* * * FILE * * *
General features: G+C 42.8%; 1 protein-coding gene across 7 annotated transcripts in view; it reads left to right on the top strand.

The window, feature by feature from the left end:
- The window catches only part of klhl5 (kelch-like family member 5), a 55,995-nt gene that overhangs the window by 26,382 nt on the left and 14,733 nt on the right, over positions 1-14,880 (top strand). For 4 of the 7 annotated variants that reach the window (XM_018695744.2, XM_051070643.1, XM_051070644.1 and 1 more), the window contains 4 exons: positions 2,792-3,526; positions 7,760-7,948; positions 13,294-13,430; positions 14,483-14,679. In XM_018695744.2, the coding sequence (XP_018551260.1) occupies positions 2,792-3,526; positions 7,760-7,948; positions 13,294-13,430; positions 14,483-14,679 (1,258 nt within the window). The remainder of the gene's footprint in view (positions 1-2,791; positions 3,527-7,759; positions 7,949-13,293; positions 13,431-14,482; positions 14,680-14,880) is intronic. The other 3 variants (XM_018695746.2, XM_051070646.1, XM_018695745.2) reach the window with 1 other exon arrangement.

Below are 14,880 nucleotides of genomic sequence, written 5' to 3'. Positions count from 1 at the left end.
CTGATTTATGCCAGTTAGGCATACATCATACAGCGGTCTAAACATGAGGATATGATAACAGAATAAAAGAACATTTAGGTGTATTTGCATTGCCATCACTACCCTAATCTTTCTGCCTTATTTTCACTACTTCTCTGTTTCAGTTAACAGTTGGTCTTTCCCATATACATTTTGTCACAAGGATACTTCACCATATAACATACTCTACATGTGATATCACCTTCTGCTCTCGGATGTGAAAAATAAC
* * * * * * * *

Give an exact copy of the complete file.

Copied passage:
General features: G+C 42.8%; 1 protein-coding gene across 7 annotated transcripts in view; it reads left to right on the top strand.

The window, feature by feature from the left end:
- The window catches only part of klhl5 (kelch-like family member 5), a 55,995-nt gene that overhangs the window by 26,382 nt on the left and 14,733 nt on the right, over positions 1-14,880 (top strand). For 4 of the 7 annotated variants that reach the window (XM_018695744.2, XM_051070643.1, XM_051070644.1 and 1 more), the window contains 4 exons: positions 2,792-3,526; positions 7,760-7,948; positions 13,294-13,430; positions 14,483-14,679. In XM_018695744.2, the coding sequence (XP_018551260.1) occupies positions 2,792-3,526; positions 7,760-7,948; positions 13,294-13,430; positions 14,483-14,679 (1,258 nt within the window). The remainder of the gene's footprint in view (positions 1-2,791; positions 3,527-7,759; positions 7,949-13,293; positions 13,431-14,482; positions 14,680-14,880) is intronic. The other 3 variants (XM_018695746.2, XM_051070646.1, XM_018695745.2) reach the window with 1 other exon arrangement.

Below are 14,880 nucleotides of genomic sequence, written 5' to 3'. Positions count from 1 at the left end.
CTGATTTATGCCAGTTAGGCATACATCATACAGCGGTCTAAACATGAGGATATGATAACAGAATAAAAGAACATTTAGGTGTATTTGCATTGCCATCACTACCCTAATCTTTCTGCCTTATTTTCACTACTTCTCTGTTTCAGTTAACAGTTGGTCTTTCCCATATACATTTTGTCACAAGGATACTTCACCATATAACATACTCTACATGTGATATCACCTTCTGCTCTCGGATGTGAAAAATAAC